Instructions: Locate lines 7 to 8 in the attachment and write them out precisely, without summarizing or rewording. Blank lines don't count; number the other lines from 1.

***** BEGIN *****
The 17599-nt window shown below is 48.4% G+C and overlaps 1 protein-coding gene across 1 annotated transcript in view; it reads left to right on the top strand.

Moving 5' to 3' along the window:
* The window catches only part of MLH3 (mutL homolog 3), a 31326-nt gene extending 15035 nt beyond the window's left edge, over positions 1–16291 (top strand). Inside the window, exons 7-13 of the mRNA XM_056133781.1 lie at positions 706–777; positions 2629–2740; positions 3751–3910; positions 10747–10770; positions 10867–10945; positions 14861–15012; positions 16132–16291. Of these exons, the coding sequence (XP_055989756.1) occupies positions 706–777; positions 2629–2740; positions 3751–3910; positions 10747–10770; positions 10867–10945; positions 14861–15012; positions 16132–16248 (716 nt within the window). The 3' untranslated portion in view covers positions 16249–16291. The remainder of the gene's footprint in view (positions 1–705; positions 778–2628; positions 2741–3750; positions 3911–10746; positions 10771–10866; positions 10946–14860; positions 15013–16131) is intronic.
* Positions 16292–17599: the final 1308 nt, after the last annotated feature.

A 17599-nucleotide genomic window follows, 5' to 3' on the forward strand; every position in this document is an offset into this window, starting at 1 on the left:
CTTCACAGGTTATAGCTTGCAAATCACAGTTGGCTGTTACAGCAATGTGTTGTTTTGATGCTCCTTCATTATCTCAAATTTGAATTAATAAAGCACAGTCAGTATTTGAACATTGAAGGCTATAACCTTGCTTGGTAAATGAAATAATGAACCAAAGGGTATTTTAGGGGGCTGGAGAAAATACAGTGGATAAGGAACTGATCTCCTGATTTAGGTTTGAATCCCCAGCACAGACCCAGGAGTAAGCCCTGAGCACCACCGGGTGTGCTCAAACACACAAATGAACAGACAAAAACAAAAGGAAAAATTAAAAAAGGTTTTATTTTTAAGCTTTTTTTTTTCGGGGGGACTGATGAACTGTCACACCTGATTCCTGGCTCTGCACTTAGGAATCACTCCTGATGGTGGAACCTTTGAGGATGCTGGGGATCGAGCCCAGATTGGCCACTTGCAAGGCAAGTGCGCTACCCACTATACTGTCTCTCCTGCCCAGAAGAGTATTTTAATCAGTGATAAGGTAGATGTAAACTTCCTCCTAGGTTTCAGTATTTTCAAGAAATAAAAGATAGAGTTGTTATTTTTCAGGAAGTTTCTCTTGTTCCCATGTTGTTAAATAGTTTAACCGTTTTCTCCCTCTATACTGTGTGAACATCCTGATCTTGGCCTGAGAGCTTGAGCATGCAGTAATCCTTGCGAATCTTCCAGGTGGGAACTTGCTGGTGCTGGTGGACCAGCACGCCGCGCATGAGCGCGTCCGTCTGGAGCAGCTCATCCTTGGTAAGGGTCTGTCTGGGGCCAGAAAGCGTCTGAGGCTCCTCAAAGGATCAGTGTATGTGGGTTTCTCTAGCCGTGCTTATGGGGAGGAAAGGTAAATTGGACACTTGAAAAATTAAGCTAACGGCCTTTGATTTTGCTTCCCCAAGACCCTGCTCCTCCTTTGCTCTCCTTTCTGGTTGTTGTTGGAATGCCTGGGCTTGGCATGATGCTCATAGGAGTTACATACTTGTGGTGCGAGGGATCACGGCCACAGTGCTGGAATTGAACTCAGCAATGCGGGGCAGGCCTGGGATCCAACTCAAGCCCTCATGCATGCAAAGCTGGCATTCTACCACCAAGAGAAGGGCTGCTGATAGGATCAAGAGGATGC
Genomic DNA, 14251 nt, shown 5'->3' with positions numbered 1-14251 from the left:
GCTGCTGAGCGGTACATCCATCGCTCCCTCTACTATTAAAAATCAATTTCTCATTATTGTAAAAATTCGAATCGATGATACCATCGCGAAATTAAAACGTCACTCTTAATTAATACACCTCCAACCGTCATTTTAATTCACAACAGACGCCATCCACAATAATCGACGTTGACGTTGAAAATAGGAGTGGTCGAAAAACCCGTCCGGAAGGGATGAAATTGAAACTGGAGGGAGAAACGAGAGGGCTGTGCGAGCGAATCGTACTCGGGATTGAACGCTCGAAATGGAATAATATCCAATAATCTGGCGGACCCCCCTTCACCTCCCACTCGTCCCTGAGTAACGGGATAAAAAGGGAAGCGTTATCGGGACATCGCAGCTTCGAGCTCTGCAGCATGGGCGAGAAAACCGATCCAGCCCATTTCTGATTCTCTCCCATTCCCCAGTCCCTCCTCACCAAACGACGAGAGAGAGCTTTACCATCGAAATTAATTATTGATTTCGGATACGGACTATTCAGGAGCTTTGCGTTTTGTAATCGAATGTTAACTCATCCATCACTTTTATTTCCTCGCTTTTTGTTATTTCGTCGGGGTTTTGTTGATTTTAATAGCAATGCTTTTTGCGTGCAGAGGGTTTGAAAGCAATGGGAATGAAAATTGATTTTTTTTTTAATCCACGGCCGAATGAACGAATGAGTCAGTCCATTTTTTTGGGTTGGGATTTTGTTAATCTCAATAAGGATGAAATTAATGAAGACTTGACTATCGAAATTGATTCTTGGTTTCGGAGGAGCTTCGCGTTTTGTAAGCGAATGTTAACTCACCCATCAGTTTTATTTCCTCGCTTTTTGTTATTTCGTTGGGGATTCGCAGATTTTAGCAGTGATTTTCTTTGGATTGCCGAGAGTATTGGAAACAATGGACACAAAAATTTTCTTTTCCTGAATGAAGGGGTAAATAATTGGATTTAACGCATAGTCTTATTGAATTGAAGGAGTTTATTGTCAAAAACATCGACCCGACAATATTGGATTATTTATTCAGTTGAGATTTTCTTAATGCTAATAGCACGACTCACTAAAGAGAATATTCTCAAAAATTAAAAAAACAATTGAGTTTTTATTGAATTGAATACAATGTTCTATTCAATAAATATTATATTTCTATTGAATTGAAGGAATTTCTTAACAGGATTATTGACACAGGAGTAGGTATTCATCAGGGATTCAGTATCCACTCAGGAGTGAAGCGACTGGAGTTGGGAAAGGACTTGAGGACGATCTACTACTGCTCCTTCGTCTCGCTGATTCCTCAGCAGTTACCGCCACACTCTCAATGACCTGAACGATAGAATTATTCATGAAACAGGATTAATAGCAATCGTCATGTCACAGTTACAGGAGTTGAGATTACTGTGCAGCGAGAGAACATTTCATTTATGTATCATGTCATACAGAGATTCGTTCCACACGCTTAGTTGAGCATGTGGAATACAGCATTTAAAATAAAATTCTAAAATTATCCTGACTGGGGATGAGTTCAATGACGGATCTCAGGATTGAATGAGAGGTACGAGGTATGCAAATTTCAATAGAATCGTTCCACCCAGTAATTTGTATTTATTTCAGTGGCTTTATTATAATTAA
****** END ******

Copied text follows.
Genomic DNA, 14251 nt, shown 5'->3' with positions numbered 1-14251 from the left:
GCTGCTGAGCGGTACATCCATCGCTCCCTCTACTATTAAAAATCAATTTCTCATTATTGTAAAAATTCGAATCGATGATACCATCGCGAAATTAAAACGTCACTCTTAATTAATACACCTCCAACCGTCATTTTAATTCACAACAGACGCCATCCACAATAATCGACGTTGACGTTGAAAATAGGAGTGGTCGAAAAACCCGTCCGGAAGGGATGAAATTGAAACTGGAGGGAGAAACGAGAGGGCTGTGCGAGCGAATCGTACTCGGGATTGAACGCTCGAAATGGAATAATATCCAATAATCTGGCGGACCCCCCTTCACCTCCCACTCGTCCCTGAGTAACGGGATAAAAAGGGAAGCGTTATCGGGACATCGCAGCTTCGAGCTCTGCAGCATGGGCGAGAAAACCGATCCAGCCCATTTCTGATTCTCTCCCATTCCCCAGTCCCTCCTCACCAAACGACGAGAGAGAGCTTTACCATCGAAATTAATTATTGATTTCGGATACGGACTATTCAGGAGCTTTGCGTTTTGTAATCGAATGTTAACTCATCCATCACTTTTATTTCCTCGCTTTTTGTTATTTCGTCGGGGTTTTGTTGATTTTAATAGCAATGCTTTTTGCGTGCAGAGGGTTTGAAAGCAATGGGAATGAAAATTGATTTTTTTTTTAATCCACGGCCGAATGAACGAATGAGTCAGTCCATTTTTTTGGGTTGGGATTTTGTTAATCTCAATAAGGATGAAATTAATGAAGACTTGACTATCGAAATTGATTCTTGGTTTCGGAGGAGCTTCGCGTTTTGTAAGCGAATGTTAACTCACCCATCAGTTTTATTTCCTCGCTTTTTGTTATTTCGTTGGGGATTCGCAGATTTTAGCAGTGATTTTCTTTGGATTGCCGAGAGTATTGGAAACAATGGACACAAAAATTTTCTTTTCCTGAATGAAGGGGTAAATAATTGGATTTAACGCATAGTCTTATTGAATTGAAGGAGTTTATTGTCAAAAACATCGACCCGACAATATTGGATTATTTATTCAGTTGAGATTTTCTTAATGCTAATAGCACGACTCACTAAAGAGAATATTCTCAAAAATTAAAAAAACAATTGAGTTTTTATTGAATTGAATACAATGTTCTATTCAATAAATATTATATTTCTATTGAATTGAAGGAATTTCTTAACAGGATTATTGACACAGGAGTAGGTATTCATCAGGGATTCAGTATCCACTCAGGAGTGAAGCGACTGGAGTTGGGAAAGGACTTGAGGACGATCTACTACTGCTCCTTCGTCTCGCTGATTCCTCAGCAGTTACCGCCACACTCTCAATGACCTGAACGATAGAATTATTCATGAAACAGGATTAATAGCAATCGTCATGTCACAGTTACAGGAGTTGAGATTACTGTGCAGCGAGAGAACATTTCATTTATGTATCATGTCATACAGAGATTCGTTCCACACGCTTAGTTGAGCATGTGGAATACAGCATTTAAAATAAAATTCTAAAATTATCCTGACTGGGGATGAGTTCAATGACGGATCTCAGGATTGAATGAGAGGTACGAGGTATGCAAATTTCAATAGAATCGTTCCACCCAGTAATTTGTATTTATTTCAGTGGCTTTATTATAATTAA